I just hope the tower concept isn't a loss, too, when natural circumstances test it.

It's easy to be all doom'n'gloom when thinking about disasters -- and the Gulf Coast is vulnerable to tsunamis, too -- so here's a tweet from one of the volcanologists currently studying eruption effects in Tonga after that January 15th blast (S-word alert):


 
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OHWX97

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More images worth sharing from Banda Aceh.
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Steel beams and reinforced concrete stood no chance against the tsunami's force.
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Wave heights along the coast. West-facing coastlines were the most vulnerable and received the worst of the tsunami, experiencing run-up heights exceeding 30 meters in a number of locations.
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bjdeming

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Yes, that was the one that woke everyone in the 21st century up. I remember that one video where a little English-speaking kid in Thailand was yelling "Tsunami!" while adults were standing around befuddled by the receding sea.

It was at horrible cost, but people know to run now when the sea does that.

At a distance, though, you don't have shaking to give warning. Here's an animation of the thing spreading:


Also info from the USGS and what the geological record shows of Banda Aceh tsunamis. It's not a rare event.
 

TH2002

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Photos of the destruction of Severo-Kurilsk, USSR 1952. The earthquake that caused the tsunami caused little direct damage being 130 km offshore and at a depth of 20-30 kilometers, but a series of three tsunamis that arrived 15-45 minutes after the earthquake killed 2,336 people in Severo-Kurilsk alone. There the average wave height reached between 50-60 feet high, a Russian source lists the height of the second most destructive wave as 18 meters (59 feet). It is possible the tsunami killed as many as 15,000 people overall. The villages of Usteny, Levashovo, Rifovy, Kamenisty, Pribrezhny, Galkino, Okeansky, Podgorny, Mayor Van, Shelekhovo, Savushkino, Kozyrevsky, Babushkino and Baikovo were all destroyed along with Severo-Kurilsk. Despite the sheer magnitude of the disaster, it received little to no coverage in the heavily censored Soviet press.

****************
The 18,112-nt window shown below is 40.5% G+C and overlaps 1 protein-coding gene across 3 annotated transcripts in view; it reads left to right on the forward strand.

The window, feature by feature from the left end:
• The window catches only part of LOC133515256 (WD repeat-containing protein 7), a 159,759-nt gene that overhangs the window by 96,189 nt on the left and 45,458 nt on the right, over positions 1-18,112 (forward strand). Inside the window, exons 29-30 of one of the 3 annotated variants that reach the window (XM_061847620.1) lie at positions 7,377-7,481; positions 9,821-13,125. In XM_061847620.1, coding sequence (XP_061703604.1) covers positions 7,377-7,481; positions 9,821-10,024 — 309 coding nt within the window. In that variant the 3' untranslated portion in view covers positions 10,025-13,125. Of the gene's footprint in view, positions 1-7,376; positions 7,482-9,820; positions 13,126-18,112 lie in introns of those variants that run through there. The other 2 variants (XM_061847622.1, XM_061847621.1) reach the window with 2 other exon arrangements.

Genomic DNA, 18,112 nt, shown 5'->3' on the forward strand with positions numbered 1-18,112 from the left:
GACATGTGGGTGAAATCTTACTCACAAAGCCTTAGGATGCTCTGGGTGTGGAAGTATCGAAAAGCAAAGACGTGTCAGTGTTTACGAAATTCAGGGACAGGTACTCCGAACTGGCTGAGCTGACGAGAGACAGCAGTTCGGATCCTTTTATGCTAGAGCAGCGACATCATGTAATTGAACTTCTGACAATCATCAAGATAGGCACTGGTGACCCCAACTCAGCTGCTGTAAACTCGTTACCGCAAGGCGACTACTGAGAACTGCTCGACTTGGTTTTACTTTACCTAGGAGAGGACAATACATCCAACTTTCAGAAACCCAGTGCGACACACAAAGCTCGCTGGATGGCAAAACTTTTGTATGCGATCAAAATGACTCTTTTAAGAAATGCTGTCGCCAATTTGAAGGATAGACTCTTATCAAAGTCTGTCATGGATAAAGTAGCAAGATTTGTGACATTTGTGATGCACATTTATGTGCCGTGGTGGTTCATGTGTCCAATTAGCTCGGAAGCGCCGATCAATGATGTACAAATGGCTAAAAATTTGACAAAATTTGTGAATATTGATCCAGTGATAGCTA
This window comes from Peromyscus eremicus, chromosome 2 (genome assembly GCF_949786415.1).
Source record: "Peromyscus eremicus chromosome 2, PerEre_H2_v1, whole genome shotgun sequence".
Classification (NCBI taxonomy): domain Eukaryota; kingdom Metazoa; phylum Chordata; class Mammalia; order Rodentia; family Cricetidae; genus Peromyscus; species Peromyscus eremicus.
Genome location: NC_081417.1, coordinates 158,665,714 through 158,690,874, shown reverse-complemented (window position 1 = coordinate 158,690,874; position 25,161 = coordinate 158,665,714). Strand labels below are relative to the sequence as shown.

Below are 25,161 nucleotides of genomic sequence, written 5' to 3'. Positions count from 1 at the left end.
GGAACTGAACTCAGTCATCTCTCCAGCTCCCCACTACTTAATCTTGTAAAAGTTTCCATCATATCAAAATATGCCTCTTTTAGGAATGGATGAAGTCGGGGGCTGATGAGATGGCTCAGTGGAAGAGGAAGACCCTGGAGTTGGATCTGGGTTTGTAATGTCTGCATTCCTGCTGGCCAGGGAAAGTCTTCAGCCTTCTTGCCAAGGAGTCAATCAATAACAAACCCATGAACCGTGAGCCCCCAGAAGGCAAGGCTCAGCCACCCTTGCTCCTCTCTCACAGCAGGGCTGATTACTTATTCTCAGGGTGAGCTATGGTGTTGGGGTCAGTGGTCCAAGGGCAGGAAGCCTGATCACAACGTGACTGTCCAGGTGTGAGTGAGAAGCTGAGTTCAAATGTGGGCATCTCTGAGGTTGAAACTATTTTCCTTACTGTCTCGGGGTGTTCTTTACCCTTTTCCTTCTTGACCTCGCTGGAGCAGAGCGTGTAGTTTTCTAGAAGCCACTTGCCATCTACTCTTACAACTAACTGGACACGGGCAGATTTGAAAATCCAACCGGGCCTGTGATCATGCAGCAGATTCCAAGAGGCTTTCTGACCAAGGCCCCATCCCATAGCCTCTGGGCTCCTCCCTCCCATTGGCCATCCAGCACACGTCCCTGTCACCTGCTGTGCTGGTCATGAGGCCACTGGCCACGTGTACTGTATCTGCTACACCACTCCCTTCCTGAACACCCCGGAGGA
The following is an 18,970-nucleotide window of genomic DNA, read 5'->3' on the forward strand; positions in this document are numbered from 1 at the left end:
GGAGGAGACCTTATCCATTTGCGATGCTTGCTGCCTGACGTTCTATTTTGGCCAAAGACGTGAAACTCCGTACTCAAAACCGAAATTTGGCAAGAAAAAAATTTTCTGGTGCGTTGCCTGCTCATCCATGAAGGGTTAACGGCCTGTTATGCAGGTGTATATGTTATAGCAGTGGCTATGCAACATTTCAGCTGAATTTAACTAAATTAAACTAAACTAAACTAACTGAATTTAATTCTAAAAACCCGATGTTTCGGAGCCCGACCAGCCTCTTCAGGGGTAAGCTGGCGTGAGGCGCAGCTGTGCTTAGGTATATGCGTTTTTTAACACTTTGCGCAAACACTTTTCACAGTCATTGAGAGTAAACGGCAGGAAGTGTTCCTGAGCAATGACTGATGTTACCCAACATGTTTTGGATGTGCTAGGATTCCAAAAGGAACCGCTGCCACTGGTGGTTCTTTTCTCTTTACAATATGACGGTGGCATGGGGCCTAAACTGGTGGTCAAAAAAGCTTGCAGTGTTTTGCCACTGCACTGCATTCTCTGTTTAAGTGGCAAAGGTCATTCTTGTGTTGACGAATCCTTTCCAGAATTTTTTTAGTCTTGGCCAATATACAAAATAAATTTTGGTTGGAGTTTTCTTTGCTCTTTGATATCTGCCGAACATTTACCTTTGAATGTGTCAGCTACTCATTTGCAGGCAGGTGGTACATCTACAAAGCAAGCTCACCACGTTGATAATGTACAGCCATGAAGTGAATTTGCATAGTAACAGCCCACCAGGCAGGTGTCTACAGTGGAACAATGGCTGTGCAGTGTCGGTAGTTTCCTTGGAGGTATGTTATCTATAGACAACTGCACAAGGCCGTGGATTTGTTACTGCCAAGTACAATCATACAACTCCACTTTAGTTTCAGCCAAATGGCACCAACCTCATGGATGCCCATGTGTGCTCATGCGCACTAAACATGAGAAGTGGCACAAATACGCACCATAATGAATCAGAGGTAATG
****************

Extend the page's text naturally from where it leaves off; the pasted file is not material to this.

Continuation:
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The tsunami's impacts were not limited to the Kamchatka Peninsula. In Hawaii wave heights reached up to 15 feet, causing $17 million in damage and considerable flooding. Fortunately, the fatalities were limited to a head of six cattle. Four boats were overturned and sunk in Crescent City, California, and coastal flooding resulted in minor damage elsewhere along the coasts of California, Oregon, and Alaska.